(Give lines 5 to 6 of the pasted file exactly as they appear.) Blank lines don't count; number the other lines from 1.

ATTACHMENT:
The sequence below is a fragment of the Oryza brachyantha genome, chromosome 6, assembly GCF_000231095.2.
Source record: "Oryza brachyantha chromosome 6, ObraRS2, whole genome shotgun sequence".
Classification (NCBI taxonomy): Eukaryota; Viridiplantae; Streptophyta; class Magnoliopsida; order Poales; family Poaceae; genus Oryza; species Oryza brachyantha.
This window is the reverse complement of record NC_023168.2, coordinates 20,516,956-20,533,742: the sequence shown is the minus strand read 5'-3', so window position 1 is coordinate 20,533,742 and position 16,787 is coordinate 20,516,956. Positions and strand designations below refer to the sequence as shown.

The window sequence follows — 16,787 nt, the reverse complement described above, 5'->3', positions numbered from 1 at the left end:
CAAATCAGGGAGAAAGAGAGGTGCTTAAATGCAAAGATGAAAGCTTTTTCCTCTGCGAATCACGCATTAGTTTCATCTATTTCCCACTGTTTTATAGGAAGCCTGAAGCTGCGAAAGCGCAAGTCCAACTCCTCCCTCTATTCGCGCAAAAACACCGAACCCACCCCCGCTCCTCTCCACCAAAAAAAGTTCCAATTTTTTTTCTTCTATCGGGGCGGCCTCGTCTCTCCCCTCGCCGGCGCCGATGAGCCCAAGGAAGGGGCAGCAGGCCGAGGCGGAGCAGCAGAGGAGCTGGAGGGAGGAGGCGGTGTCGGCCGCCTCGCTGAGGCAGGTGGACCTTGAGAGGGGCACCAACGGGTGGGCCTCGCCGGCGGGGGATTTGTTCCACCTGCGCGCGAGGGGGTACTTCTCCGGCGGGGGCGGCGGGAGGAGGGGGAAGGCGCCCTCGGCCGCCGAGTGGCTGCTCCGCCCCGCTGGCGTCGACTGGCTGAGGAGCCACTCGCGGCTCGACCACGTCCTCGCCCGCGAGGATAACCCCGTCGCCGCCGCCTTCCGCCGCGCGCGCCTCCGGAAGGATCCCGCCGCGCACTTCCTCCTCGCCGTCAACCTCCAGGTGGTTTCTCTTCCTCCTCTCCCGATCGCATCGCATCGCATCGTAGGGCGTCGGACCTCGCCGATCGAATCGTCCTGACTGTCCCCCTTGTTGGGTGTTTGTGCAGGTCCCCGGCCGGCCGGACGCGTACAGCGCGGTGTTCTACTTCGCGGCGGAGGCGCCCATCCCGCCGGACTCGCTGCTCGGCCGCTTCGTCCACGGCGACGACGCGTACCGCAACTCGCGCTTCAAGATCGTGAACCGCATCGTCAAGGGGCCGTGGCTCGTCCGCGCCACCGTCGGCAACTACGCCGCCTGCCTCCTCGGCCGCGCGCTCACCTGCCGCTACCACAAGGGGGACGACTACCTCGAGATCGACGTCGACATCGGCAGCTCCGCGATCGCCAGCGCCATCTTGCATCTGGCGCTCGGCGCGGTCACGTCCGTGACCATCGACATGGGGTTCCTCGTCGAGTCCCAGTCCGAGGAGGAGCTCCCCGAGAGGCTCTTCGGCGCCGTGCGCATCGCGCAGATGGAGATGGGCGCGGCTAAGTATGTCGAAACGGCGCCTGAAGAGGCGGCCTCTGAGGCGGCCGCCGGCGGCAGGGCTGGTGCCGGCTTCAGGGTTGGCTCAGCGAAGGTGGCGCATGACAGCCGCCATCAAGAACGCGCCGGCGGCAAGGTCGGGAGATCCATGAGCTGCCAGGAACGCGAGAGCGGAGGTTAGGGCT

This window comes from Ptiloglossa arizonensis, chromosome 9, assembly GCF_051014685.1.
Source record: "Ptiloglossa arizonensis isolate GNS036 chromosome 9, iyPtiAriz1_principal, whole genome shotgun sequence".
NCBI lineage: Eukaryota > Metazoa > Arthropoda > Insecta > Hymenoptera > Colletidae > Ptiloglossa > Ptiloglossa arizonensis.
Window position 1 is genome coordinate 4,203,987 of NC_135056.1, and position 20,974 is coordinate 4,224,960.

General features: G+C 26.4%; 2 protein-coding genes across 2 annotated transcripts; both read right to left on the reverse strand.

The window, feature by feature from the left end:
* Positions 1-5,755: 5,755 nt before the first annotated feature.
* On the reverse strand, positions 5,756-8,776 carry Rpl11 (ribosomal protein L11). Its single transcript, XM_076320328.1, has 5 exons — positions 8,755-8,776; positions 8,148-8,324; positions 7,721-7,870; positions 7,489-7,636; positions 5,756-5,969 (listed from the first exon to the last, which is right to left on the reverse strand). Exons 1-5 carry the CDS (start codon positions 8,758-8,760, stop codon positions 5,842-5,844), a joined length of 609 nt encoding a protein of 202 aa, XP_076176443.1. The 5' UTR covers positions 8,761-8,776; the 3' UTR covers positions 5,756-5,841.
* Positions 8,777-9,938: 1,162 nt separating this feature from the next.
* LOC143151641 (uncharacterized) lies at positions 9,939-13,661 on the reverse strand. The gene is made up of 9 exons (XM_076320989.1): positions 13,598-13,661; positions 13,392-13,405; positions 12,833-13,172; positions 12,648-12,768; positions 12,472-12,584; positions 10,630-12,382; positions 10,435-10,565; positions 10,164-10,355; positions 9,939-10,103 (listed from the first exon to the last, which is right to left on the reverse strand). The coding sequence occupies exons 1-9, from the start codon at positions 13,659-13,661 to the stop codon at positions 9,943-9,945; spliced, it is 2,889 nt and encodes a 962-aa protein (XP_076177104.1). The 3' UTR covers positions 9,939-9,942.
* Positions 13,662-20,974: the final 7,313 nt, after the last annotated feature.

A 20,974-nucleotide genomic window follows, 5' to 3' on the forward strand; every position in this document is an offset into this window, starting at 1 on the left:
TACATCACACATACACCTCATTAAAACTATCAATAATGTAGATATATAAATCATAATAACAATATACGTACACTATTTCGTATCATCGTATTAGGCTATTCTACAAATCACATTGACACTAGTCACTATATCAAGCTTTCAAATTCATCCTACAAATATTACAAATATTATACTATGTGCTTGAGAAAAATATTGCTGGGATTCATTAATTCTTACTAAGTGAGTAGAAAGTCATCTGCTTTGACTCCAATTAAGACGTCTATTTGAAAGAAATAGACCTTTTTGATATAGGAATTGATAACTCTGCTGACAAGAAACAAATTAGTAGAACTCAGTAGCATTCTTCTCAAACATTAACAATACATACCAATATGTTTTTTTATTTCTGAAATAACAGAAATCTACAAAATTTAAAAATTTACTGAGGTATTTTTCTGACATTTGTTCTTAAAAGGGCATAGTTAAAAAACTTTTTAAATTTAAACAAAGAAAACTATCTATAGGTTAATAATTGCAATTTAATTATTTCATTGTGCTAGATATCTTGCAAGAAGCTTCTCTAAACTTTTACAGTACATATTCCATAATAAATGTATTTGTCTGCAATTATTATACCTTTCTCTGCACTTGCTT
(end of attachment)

The window sequence follows — 16,787 nt, the reverse complement described above, 5'->3', positions numbered from 1 at the left end:
CAAATCAGGGAGAAAGAGAGGTGCTTAAATGCAAAGATGAAAGCTTTTTCCTCTGCGAATCACGCATTAGTTTCATCTATTTCCCACTGTTTTATAGGAAGCCTGAAGCTGCGAAAGCGCAAGTCCAACTCCTCCCTCTATTCGCGCAAAAACACCGAACCCACCCCCGCTCCTCTCCACCAAAAAAAGTTCCAATTTTTTTTCTTCTATCGGGGCGGCCTCGTCTCTCCCCTCGCCGGCGCCGATGAGCCCAAGGAAGGGGCAGCAGGCCGAGGCGGAGCAGCAGAGGAGCTGGAGGGAGGAGGCGGTGTCGGCCGCCTCGCTGAGGCAGGTGGACCTTGAGAGGGGCACCAACGGGTGGGCCTCGCCGGCGGGGGATTTGTTCCACCTGCGCGCGAGGGGGTACTTCTCCGGCGGGGGCGGCGGGAGGAGGGGGAAGGCGCCCTCGGCCGCCGAGTGGCTGCTCCGCCCCGCTGGCGTCGACTGGCTGAGGAGCCACTCGCGGCTCGACCACGTCCTCGCCCGCGAGGATAACCCCGTCGCCGCCGCCTTCCGCCGCGCGCGCCTCCGGAAGGATCCCGCCGCGCACTTCCTCCTCGCCGTCAACCTCCAGGTGGTTTCTCTTCCTCCTCTCCCGATCGCATCGCATCGCATCGTAGGGCGTCGGACCTCGCCGATCGAATCGTCCTGACTGTCCCCCTTGTTGGGTGTTTGTGCAGGTCCCCGGCCGGCCGGACGCGTACAGCGCGGTGTTCTACTTCGCGGCGGAGGCGCCCATCCCGCCGGACTCGCTGCTCGGCCGCTTCGTCCACGGCGACGACGCGTACCGCAACTCGCGCTTCAAGATCGTGAACCGCATCGTCAAGGGGCCGTGGCTCGTCCGCGCCACCGTCGGCAACTACGCCGCCTGCCTCCTCGGCCGCGCGCTCACCTGCCGCTACCACAAGGGGGACGACTACCTCGAGATCGACGTCGACATCGGCAGCTCCGCGATCGCCAGCGCCATCTTGCATCTGGCGCTCGGCGCGGTCACGTCCGTGACCATCGACATGGGGTTCCTCGTCGAGTCCCAGTCCGAGGAGGAGCTCCCCGAGAGGCTCTTCGGCGCCGTGCGCATCGCGCAGATGGAGATGGGCGCGGCTAAGTATGTCGAAACGGCGCCTGAAGAGGCGGCCTCTGAGGCGGCCGCCGGCGGCAGGGCTGGTGCCGGCTTCAGGGTTGGCTCAGCGAAGGTGGCGCATGACAGCCGCCATCAAGAACGCGCCGGCGGCAAGGTCGGGAGATCCATGAGCTGCCAGGAACGCGAGAGCGGAGGTTAGGGCT